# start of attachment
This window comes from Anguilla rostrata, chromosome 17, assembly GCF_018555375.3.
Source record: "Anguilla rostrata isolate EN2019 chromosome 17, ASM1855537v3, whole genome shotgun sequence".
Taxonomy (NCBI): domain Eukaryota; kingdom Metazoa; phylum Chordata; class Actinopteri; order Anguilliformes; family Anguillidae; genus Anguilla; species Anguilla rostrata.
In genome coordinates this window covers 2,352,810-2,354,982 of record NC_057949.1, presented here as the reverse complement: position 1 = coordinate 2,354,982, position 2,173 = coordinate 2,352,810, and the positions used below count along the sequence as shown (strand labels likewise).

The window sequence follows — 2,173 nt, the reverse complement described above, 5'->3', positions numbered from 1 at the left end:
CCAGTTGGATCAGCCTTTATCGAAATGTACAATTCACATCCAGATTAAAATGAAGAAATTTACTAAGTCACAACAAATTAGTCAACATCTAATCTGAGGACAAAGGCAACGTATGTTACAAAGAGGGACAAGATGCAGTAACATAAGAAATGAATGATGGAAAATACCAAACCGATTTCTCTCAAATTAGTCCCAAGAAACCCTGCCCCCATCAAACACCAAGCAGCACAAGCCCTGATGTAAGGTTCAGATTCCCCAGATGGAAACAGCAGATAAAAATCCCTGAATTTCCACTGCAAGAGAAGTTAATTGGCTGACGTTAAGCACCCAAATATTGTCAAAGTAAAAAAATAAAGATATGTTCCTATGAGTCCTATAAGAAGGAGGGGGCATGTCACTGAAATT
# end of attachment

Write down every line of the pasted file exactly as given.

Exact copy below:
This window comes from Anguilla rostrata, chromosome 17, assembly GCF_018555375.3.
Source record: "Anguilla rostrata isolate EN2019 chromosome 17, ASM1855537v3, whole genome shotgun sequence".
Taxonomy (NCBI): domain Eukaryota; kingdom Metazoa; phylum Chordata; class Actinopteri; order Anguilliformes; family Anguillidae; genus Anguilla; species Anguilla rostrata.
In genome coordinates this window covers 2,352,810-2,354,982 of record NC_057949.1, presented here as the reverse complement: position 1 = coordinate 2,354,982, position 2,173 = coordinate 2,352,810, and the positions used below count along the sequence as shown (strand labels likewise).

The window sequence follows — 2,173 nt, the reverse complement described above, 5'->3', positions numbered from 1 at the left end:
CCAGTTGGATCAGCCTTTATCGAAATGTACAATTCACATCCAGATTAAAATGAAGAAATTTACTAAGTCACAACAAATTAGTCAACATCTAATCTGAGGACAAAGGCAACGTATGTTACAAAGAGGGACAAGATGCAGTAACATAAGAAATGAATGATGGAAAATACCAAACCGATTTCTCTCAAATTAGTCCCAAGAAACCCTGCCCCCATCAAACACCAAGCAGCACAAGCCCTGATGTAAGGTTCAGATTCCCCAGATGGAAACAGCAGATAAAAATCCCTGAATTTCCACTGCAAGAGAAGTTAATTGGCTGACGTTAAGCACCCAAATATTGTCAAAGTAAAAAAATAAAGATATGTTCCTATGAGTCCTATAAGAAGGAGGGGGCATGTCACTGAAATT